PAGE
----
Sage, a 12-year-old blind Labrador, disappeared from her home last week, causing her family much distress. They believed they’d brought her into the house with them after spending some time in the yard, but they learned an hour later that they’d left her outdoors by accident.
The family began exploring the region surrounding their property in Boulder Creek, California, in the hopes that she was simply sniffing about. However, they were unable to locate her.
Sage’s mother, Beth Cole, told The Dodo that ten of her neighbors joined her family in the hunt, which lasted until late that night. “After that, they came back to help for a few days.”
The family began to lose hope after five days. The five-day period turned into a six-day period. Then there’s number seven. Then there’s number eight.
Cole explained, “We have predators in the neighborhood, so we felt there was a potential she’d died.”
Despite this, Cole and her family persisted on their quest, distributing fliers across the area, posting on social media, and speaking with all of their neighbors.
Dan Estrada, the Coles’ next-door neighbor, was the one who ultimately tracked down Sage, though it was entirely by chance.
Estrada and his buddy Vincent had gone for a leisurely stroll in the woodland around Estrada’s house with Estrada’s two dogs, Barnabas and Köelsch.
Estrada noticed something at a creek at the bottom of a steep slope fifteen minutes into the trek.
“I was genuinely irritated at first because I assumed it was a garbage bag,” Estrada told The Dodo. “Nobody wants rubbish to be dumped in the woods. When I got a closer look, I realized it was Sage.”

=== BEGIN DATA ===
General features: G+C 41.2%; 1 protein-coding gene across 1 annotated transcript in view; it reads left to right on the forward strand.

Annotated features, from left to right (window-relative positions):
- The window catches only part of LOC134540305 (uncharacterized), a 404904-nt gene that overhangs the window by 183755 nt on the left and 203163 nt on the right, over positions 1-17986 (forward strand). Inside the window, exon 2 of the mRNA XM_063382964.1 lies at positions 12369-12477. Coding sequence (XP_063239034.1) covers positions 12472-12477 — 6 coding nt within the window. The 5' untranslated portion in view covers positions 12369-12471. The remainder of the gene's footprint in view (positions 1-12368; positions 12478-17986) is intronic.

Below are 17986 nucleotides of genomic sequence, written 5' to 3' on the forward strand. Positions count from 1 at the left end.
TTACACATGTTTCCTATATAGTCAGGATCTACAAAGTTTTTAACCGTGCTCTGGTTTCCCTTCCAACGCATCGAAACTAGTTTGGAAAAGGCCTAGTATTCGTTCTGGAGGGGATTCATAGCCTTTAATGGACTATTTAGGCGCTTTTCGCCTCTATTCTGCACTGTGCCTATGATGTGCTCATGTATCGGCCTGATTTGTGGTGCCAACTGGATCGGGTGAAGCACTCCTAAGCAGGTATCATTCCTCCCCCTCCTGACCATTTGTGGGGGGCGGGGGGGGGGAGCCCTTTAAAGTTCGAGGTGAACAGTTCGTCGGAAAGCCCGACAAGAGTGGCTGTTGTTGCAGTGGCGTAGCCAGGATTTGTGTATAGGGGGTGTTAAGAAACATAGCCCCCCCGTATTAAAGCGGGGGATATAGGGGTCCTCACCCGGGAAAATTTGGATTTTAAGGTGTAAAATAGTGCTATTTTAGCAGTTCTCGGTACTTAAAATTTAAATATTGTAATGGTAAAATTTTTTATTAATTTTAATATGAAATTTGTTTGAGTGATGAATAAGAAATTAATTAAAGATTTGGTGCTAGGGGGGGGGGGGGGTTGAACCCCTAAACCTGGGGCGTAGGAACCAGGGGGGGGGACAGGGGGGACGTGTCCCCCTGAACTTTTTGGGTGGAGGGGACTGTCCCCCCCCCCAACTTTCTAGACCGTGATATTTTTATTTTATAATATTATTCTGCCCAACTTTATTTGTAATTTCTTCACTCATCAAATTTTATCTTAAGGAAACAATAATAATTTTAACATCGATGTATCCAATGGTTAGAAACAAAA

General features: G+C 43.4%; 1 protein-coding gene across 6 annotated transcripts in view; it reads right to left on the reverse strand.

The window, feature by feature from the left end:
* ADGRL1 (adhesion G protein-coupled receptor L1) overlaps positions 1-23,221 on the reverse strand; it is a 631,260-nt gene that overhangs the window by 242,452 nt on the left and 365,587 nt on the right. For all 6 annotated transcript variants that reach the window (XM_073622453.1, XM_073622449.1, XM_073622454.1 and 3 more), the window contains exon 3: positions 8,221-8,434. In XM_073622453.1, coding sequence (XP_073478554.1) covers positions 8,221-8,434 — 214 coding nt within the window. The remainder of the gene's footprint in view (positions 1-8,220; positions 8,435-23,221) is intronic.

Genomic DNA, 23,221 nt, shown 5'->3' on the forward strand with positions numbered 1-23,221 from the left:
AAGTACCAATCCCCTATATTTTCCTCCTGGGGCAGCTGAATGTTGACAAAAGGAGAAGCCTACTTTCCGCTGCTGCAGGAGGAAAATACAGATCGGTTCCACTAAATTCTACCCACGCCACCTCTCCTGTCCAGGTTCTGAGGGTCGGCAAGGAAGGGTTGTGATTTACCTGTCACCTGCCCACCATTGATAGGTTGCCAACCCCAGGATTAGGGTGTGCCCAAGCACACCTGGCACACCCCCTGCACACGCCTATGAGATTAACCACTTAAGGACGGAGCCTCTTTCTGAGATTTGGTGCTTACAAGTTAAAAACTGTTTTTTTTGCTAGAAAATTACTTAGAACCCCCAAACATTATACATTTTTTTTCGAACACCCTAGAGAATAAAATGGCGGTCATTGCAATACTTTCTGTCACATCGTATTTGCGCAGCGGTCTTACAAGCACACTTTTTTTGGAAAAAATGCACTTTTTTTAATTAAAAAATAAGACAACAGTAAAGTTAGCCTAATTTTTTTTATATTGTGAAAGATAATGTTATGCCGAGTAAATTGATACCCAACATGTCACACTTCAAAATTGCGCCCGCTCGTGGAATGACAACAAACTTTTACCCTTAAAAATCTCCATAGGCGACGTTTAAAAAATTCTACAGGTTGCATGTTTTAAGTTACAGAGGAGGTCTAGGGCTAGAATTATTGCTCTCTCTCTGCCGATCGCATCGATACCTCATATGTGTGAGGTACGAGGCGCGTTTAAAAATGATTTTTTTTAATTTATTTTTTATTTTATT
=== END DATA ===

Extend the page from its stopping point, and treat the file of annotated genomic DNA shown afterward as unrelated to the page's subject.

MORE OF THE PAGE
These three words altered Estrada’s life, as well as Sage’s.
“I climbed a lot faster, jumped in the stream, and ran over to her,” Estrada explained. “I wrapped my arms around her, kissed her, and began petting her. She could also raise her head and wag her tail.”
Sage then saw Barnabas and Köelsch, both of whom the dog is familiar with.
Estrada remarked, “She walks with those men.” “She raised her head, searching about for them, and she’s pleased.”
“I believe she was happier to see Barnabas and Köelsch than she was to see me,” Estrada said.
Estrada assisted Sage in standing up and attempting to walk. Sage, on the other hand, was weak and weary since she hadn’t eaten in eight days.
“She took maybe 10 steps,” Estrada recalled, “but she was moving a little bit slowly.” “She then collided with a log. There’s no way she was going to be able to walk on her own, I realized. So I carried the dog on my shoulders and we climbed back up.”
Estrada’s buddy called Sage’s family to let them know they were coming as they drove back home. Cole and her family were overcome with emotion as they were reunited with Sage.
“They were sobbing and joyful,” Estrada explained. “I could tell they were all teary-eyed by the time we got halfway up the mountain.”
The Cole family had offered a $1,000 prize to anyone who could locate Sage, but Estrada declined. Instead, he requested that the funds be donated to an animal rescue group.
“We are ecstatic to have Sage back in our lives!” Cole remarked. “Our little community has rallied around this joyful conclusion, which our neighbor Dan made possible.”